Along the same lines - teach your dog to never accept food unless it came from you... years ago my neighbor had his friendly little Sheltie poisoned in their own back yard - someone tossed a chunk of meat to her...
  6. storm22 Experienced Member

    the good thing i supose about storm is, he is really me orientated, if someone unties him or lets him out he comes straight for me and if someone pulls him away from where i am he pulls them harder toward me, i cant remeber how he learnt it, he was always focused on me throughout training and when my trainer tried to pull him away from me storm decided NO WAY and he sticks in his feet and drags them to me, so i can feel pretty safe that no one can steal him, but thats awful whats happening over where you live i know we have dogs go missing here too, about a month ago someone stole two show bulldogs out of there backyard but a couple of days later they were returned no worse for wear, but its still horrible i couldnt imagine life without my dogs
  7. CollieMan Experienced Member

    My Granddad always uses his own special word when 'parking' his dogs, which acts, I suppose, like an electronic key in a car. When his dogs are 'parked', you can walk up to them, you can stroke them, take their collar off, and more besides. But damn, you won't get them to move without saying his key-word. If you try, they will bark like mad. He's always done it as far back as I can remember, and it works like a charm.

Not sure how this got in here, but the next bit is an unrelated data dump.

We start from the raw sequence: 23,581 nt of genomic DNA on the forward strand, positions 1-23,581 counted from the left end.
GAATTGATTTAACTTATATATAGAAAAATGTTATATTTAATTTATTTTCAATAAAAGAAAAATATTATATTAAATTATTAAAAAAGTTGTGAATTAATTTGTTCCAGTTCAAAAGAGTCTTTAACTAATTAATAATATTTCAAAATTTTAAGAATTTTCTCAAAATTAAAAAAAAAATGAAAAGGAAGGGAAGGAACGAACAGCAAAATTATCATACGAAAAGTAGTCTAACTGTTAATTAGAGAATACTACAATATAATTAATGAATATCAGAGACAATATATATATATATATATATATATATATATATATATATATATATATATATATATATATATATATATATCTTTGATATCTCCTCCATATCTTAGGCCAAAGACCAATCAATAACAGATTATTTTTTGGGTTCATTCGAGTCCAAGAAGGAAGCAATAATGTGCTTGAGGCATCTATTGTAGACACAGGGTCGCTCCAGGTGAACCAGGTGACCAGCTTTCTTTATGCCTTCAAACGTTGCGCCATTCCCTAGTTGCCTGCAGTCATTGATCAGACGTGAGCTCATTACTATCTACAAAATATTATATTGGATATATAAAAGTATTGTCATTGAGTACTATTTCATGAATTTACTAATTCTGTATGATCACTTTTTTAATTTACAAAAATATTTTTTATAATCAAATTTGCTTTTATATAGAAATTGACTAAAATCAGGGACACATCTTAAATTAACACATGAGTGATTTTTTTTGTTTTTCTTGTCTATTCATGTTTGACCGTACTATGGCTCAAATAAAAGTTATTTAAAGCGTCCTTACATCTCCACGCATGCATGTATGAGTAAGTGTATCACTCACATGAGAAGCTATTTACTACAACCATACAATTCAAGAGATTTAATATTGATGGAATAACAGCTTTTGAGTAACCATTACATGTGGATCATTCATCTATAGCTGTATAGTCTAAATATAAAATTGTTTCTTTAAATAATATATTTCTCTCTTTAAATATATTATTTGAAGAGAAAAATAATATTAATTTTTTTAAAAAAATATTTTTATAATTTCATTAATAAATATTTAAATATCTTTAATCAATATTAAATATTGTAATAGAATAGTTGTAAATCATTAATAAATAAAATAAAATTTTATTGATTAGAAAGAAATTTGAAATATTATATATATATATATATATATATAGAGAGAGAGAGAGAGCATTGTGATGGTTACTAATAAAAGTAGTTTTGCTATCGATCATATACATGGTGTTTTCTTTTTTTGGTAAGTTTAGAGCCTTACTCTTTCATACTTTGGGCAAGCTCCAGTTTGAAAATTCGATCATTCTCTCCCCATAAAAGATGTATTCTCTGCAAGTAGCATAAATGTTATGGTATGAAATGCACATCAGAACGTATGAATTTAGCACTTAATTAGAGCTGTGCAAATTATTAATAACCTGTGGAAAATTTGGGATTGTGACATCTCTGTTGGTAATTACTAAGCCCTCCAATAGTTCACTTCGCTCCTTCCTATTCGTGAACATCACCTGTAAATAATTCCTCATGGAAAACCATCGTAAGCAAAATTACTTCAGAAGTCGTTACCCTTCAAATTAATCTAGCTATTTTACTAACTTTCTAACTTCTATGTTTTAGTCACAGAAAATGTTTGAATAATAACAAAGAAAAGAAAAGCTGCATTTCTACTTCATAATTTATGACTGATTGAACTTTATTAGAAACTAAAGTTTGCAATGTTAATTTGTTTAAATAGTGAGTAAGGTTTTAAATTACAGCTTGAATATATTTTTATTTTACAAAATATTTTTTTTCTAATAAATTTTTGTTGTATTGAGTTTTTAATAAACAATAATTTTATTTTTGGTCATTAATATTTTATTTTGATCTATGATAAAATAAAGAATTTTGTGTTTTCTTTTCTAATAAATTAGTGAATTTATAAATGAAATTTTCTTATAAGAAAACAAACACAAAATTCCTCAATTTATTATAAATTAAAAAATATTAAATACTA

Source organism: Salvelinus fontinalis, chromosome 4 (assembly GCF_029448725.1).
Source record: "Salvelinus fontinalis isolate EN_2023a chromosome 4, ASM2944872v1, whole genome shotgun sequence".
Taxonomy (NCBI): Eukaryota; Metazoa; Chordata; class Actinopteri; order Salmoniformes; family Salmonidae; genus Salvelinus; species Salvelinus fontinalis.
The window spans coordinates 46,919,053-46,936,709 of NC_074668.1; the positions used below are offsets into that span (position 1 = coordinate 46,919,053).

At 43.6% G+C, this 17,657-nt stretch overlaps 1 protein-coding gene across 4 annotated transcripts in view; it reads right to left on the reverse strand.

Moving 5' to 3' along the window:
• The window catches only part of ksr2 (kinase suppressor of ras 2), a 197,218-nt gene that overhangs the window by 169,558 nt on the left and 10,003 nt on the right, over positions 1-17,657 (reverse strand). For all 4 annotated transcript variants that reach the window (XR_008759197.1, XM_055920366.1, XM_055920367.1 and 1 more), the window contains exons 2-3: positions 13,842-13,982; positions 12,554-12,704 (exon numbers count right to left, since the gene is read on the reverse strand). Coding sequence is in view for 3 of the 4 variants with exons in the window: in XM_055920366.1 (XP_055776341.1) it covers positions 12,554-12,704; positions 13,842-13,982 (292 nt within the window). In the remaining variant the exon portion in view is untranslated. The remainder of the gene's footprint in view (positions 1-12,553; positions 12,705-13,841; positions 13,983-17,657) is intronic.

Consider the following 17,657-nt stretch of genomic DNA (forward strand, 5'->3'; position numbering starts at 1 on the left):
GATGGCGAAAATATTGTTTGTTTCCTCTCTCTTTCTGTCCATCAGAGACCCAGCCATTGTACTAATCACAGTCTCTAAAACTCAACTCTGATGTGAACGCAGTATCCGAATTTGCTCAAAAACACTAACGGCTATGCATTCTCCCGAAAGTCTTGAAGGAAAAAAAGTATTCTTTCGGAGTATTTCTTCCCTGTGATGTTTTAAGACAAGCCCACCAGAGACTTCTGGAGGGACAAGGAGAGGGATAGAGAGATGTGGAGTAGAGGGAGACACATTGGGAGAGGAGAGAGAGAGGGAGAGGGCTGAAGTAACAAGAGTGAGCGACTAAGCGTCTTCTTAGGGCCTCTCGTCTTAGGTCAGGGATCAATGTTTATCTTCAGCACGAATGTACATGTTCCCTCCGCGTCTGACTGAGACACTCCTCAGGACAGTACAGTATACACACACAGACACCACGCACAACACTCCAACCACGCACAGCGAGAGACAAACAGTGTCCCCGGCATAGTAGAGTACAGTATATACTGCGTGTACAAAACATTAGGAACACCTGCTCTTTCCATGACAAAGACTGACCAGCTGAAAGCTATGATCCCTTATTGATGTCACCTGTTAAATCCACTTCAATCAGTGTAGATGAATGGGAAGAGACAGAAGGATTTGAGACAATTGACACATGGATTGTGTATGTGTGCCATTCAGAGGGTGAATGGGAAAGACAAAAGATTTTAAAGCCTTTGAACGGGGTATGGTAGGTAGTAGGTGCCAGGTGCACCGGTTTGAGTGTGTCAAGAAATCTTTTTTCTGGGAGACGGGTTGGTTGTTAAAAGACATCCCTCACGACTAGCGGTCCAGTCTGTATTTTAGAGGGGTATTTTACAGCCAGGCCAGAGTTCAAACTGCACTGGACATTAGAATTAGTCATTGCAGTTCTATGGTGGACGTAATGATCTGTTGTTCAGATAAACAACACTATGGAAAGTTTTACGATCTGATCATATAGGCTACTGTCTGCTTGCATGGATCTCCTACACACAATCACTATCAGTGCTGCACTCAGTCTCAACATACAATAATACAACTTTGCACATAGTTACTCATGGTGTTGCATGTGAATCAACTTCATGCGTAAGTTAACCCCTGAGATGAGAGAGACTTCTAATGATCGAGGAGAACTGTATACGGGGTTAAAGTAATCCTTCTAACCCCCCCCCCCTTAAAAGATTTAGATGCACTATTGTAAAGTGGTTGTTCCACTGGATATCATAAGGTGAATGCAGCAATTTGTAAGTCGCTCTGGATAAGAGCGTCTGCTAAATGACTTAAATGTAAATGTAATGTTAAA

Aside from that, I think it's important to be vigilant, yes, but don't get overly concerned about it. Statistically, it's highly unlikely to happen to you. If you start limiting what the dog can and cannot do, or where you will and won't take the dog, based on what 'could' happen, then that would be a huge shame for both you and your dog. As jasperaliceuk stated above - I think the best policy is just to do your best not to leave your dog in a position where theft is made much easier.

Share This Page

 
 
 
Real Time Analytics